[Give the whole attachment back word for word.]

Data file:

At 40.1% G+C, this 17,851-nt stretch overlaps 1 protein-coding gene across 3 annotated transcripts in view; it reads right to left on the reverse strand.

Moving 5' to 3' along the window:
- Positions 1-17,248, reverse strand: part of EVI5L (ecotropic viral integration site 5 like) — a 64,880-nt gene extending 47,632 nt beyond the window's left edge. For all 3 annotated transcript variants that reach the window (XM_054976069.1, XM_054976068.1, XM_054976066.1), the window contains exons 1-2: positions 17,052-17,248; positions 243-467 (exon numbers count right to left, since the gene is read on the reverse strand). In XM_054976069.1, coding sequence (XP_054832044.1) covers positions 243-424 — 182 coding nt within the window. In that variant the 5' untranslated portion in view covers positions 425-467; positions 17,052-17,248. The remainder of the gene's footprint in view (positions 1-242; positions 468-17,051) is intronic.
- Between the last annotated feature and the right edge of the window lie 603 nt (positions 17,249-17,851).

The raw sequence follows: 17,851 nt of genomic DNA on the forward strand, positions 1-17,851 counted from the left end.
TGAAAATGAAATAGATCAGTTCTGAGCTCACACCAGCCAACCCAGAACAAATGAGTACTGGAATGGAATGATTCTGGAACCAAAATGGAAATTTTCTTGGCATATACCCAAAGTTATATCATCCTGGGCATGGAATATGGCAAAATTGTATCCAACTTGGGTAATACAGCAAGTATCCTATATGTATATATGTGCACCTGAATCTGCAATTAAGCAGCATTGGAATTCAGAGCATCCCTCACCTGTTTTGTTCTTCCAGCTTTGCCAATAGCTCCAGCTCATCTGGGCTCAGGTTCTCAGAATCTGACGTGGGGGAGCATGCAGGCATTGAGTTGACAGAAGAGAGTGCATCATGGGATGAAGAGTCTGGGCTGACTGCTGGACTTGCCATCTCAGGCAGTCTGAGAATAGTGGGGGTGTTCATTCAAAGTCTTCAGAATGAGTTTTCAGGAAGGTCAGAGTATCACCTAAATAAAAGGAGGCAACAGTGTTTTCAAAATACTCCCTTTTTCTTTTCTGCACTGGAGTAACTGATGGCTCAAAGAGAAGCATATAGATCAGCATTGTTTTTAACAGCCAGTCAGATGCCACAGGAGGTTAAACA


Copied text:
At 40.1% G+C, this 17,851-nt stretch overlaps 1 protein-coding gene across 3 annotated transcripts in view; it reads right to left on the reverse strand.

Moving 5' to 3' along the window:
- Positions 1-17,248, reverse strand: part of EVI5L (ecotropic viral integration site 5 like) — a 64,880-nt gene extending 47,632 nt beyond the window's left edge. For all 3 annotated transcript variants that reach the window (XM_054976069.1, XM_054976068.1, XM_054976066.1), the window contains exons 1-2: positions 17,052-17,248; positions 243-467 (exon numbers count right to left, since the gene is read on the reverse strand). In XM_054976069.1, coding sequence (XP_054832044.1) covers positions 243-424 — 182 coding nt within the window. In that variant the 5' untranslated portion in view covers positions 425-467; positions 17,052-17,248. The remainder of the gene's footprint in view (positions 1-242; positions 468-17,051) is intronic.
- Between the last annotated feature and the right edge of the window lie 603 nt (positions 17,249-17,851).

The raw sequence follows: 17,851 nt of genomic DNA on the forward strand, positions 1-17,851 counted from the left end.
TGAAAATGAAATAGATCAGTTCTGAGCTCACACCAGCCAACCCAGAACAAATGAGTACTGGAATGGAATGATTCTGGAACCAAAATGGAAATTTTCTTGGCATATACCCAAAGTTATATCATCCTGGGCATGGAATATGGCAAAATTGTATCCAACTTGGGTAATACAGCAAGTATCCTATATGTATATATGTGCACCTGAATCTGCAATTAAGCAGCATTGGAATTCAGAGCATCCCTCACCTGTTTTGTTCTTCCAGCTTTGCCAATAGCTCCAGCTCATCTGGGCTCAGGTTCTCAGAATCTGACGTGGGGGAGCATGCAGGCATTGAGTTGACAGAAGAGAGTGCATCATGGGATGAAGAGTCTGGGCTGACTGCTGGACTTGCCATCTCAGGCAGTCTGAGAATAGTGGGGGTGTTCATTCAAAGTCTTCAGAATGAGTTTTCAGGAAGGTCAGAGTATCACCTAAATAAAAGGAGGCAACAGTGTTTTCAAAATACTCCCTTTTTCTTTTCTGCACTGGAGTAACTGATGGCTCAAAGAGAAGCATATAGATCAGCATTGTTTTTAACAGCCAGTCAGATGCCACAGGAGGTTAAACA